In a biographical letter, JD Salinger wrote “for me the weight of the book is in the narrator’s voice, the non-stop peculiarities of it, his personal extremely discriminating attitude towards his reader –listener. He can’t legitimately be separated from his own first-person technique.”
After Stradlater, a student at Pensey Prep, asks the expelled Holden to write a composition for him because he quote “doesn’t know where to put the commas”, Holden writes (INSERT PICTURE) “That’s something else that gives me a royal pain. I mean if you’re good at writing compositions and somebody starts talking about commas. Stradlater was always doing that. He wanted you to think that the only reason he was lousy at writing compositions was because he stuck all the commas in the wrong spot. He was a little bit like Ackley, that way.”
You see what Holden did there? He put a comma in the wrong spot. Their shouldn’t technically be a comma before that way, but it sounds right.
But Holden greatest gift as a narrator is that all these techniques that are used to create distance between him and us only make us involved more as we feel compelled to emphasise with him – especially when his defences finally break down.
An example of this is when he is talking about his brother Ali’s baseball glove. He writes “He had poems written all over the fingers and pockets and everywhere. In green ink. He wrote them on it so that he’d have something to read when he was in the field and nobody was up to bat. He’s dead now.
The gut punch of those last three words is brilliant, a present tense sentence in a past tense novel. We go from imagining a kid in the grass reading poetry to know that this kid is dead. Not that he died, but he is dead now. This technique is so effective because it uses language to remind us that the dead don’t stop being dead. That they remain dead, and that’s how they haunt us.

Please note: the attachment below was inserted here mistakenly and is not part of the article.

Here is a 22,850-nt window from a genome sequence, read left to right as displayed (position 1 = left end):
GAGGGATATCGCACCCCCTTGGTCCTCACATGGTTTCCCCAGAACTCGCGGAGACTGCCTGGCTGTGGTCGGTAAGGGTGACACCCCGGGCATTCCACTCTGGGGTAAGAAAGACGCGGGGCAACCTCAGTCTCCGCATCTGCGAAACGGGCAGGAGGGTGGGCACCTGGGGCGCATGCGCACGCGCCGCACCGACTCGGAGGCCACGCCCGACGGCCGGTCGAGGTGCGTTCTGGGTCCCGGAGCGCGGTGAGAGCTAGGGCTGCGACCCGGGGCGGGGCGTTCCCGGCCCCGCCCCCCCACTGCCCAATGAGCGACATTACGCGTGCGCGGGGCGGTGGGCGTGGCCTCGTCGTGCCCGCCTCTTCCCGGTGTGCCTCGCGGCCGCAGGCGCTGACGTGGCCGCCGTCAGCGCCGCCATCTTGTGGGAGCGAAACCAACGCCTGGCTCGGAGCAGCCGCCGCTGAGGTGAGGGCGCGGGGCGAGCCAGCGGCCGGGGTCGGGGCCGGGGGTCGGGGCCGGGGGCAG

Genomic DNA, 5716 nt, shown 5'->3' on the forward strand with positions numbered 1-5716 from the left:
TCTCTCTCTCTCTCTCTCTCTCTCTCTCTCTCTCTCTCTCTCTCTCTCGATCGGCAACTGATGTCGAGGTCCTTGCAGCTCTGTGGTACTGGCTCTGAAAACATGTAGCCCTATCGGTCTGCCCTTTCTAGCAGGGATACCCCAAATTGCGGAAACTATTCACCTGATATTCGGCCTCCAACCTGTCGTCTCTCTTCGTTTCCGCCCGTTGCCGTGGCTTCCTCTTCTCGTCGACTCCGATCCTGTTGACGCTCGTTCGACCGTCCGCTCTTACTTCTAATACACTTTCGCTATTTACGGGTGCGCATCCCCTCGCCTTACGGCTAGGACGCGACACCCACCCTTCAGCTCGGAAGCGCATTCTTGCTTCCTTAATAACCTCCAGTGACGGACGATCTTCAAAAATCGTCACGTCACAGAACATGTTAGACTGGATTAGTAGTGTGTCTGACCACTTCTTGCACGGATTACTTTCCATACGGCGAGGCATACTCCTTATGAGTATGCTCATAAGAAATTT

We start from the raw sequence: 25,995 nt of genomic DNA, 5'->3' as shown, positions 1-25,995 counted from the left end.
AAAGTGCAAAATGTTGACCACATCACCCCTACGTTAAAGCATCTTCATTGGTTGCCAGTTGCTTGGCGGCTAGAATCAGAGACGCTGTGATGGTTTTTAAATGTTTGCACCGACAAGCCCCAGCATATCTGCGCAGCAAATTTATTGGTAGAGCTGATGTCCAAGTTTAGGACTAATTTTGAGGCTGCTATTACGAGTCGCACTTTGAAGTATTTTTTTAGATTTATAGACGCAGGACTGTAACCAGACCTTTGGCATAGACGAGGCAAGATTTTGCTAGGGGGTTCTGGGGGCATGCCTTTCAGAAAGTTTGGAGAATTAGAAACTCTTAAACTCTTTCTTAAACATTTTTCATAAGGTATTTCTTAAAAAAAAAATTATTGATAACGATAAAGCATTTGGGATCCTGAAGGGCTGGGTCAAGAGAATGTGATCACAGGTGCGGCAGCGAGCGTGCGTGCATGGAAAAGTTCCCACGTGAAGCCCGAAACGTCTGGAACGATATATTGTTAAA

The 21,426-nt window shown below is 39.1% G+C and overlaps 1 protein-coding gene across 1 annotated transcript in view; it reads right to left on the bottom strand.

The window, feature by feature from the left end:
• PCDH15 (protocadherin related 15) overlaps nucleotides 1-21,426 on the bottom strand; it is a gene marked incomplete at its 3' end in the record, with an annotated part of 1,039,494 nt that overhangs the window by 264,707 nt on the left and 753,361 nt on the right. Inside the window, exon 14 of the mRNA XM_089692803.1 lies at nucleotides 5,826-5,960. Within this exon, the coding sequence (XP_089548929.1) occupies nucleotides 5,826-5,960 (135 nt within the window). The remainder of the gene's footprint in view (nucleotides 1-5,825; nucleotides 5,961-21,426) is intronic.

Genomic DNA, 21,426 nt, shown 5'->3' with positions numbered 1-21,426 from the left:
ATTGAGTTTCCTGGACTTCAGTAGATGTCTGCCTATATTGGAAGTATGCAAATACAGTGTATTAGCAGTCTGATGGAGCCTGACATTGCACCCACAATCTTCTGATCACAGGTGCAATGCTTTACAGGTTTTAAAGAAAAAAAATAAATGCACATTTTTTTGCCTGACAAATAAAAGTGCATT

Another example is the use of the word ‘Listen’. “Listen, do you feel like playing canasta?” Holden asks Ackley . Ackley doesn’t. He says “Listen, Loius, you’re one of those intellectual guys, I’m in a terrific – AND THEN LOIUS CUTS HIM OFF – NOT EVEN ABLE TO LISTEN TO THE END OF THE SENTENCE.
But at the end of the novel, Holden says to Phoebe “Listen, do you wanna go for a walk?” Holden finally gets listened to. Well they start off walking on opposite sides of the street, but he does get listened to. Holden watches as his little sister goes round and around on the merry-go-round.
And moments later we feel something welling up inside of us as Holden writes “I felt so damn happy. The way old Phoebe kept going around and around. I was damn near bawling I was so damn happy, if you want to know the truth. I don’t know why, it’s just she kept going around and around in her blue coat and all. God I wish you could’ve been there.”
Some say that Holden never changes throughout the novel, but he does right at the end. The boy who wants nothing to change becomes so damn happy when he sees his little sister go around and around.
When Holden stops thinking of time as a line to corrupt adulthood but instead imagines it as a circle where one goes around and around in a journey to and from innocence that lasts throughout life, he can finally be so damn happy.
Yes, Holden never really gets anywhere, and nothing much happens, it just keeps going around and around. But that doesn’t mean nothing ever changes.